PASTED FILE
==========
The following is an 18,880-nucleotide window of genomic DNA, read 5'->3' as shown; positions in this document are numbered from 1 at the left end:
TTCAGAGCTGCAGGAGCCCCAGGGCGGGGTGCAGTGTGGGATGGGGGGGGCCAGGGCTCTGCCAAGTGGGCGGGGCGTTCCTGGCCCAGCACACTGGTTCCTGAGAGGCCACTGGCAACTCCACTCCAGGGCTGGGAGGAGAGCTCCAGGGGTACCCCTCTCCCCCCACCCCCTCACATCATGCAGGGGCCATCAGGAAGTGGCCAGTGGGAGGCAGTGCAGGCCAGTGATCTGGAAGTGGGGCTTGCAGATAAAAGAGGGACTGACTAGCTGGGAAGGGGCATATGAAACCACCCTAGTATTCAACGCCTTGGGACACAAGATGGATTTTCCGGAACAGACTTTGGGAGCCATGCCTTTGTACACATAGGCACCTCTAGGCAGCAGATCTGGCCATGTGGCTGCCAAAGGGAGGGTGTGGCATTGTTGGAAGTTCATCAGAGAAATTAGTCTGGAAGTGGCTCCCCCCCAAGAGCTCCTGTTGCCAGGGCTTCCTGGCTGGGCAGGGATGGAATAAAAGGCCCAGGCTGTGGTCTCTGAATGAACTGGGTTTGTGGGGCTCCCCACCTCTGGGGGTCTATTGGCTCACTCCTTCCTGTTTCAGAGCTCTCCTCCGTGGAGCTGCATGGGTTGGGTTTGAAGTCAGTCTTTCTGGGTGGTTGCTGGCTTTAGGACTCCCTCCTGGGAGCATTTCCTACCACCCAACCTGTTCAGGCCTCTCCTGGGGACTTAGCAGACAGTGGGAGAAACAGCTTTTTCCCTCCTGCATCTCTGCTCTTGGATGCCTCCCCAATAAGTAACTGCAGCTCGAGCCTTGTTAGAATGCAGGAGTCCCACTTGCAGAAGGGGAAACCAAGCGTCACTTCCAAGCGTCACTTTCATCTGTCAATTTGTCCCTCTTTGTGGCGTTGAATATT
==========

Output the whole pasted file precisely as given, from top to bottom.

The following is an 18,880-nucleotide window of genomic DNA, read 5'->3' as shown; positions in this document are numbered from 1 at the left end:
TTCAGAGCTGCAGGAGCCCCAGGGCGGGGTGCAGTGTGGGATGGGGGGGGCCAGGGCTCTGCCAAGTGGGCGGGGCGTTCCTGGCCCAGCACACTGGTTCCTGAGAGGCCACTGGCAACTCCACTCCAGGGCTGGGAGGAGAGCTCCAGGGGTACCCCTCTCCCCCCACCCCCTCACATCATGCAGGGGCCATCAGGAAGTGGCCAGTGGGAGGCAGTGCAGGCCAGTGATCTGGAAGTGGGGCTTGCAGATAAAAGAGGGACTGACTAGCTGGGAAGGGGCATATGAAACCACCCTAGTATTCAACGCCTTGGGACACAAGATGGATTTTCCGGAACAGACTTTGGGAGCCATGCCTTTGTACACATAGGCACCTCTAGGCAGCAGATCTGGCCATGTGGCTGCCAAAGGGAGGGTGTGGCATTGTTGGAAGTTCATCAGAGAAATTAGTCTGGAAGTGGCTCCCCCCCAAGAGCTCCTGTTGCCAGGGCTTCCTGGCTGGGCAGGGATGGAATAAAAGGCCCAGGCTGTGGTCTCTGAATGAACTGGGTTTGTGGGGCTCCCCACCTCTGGGGGTCTATTGGCTCACTCCTTCCTGTTTCAGAGCTCTCCTCCGTGGAGCTGCATGGGTTGGGTTTGAAGTCAGTCTTTCTGGGTGGTTGCTGGCTTTAGGACTCCCTCCTGGGAGCATTTCCTACCACCCAACCTGTTCAGGCCTCTCCTGGGGACTTAGCAGACAGTGGGAGAAACAGCTTTTTCCCTCCTGCATCTCTGCTCTTGGATGCCTCCCCAATAAGTAACTGCAGCTCGAGCCTTGTTAGAATGCAGGAGTCCCACTTGCAGAAGGGGAAACCAAGCGTCACTTCCAAGCGTCACTTTCATCTGTCAATTTGTCCCTCTTTGTGGCGTTGAATATT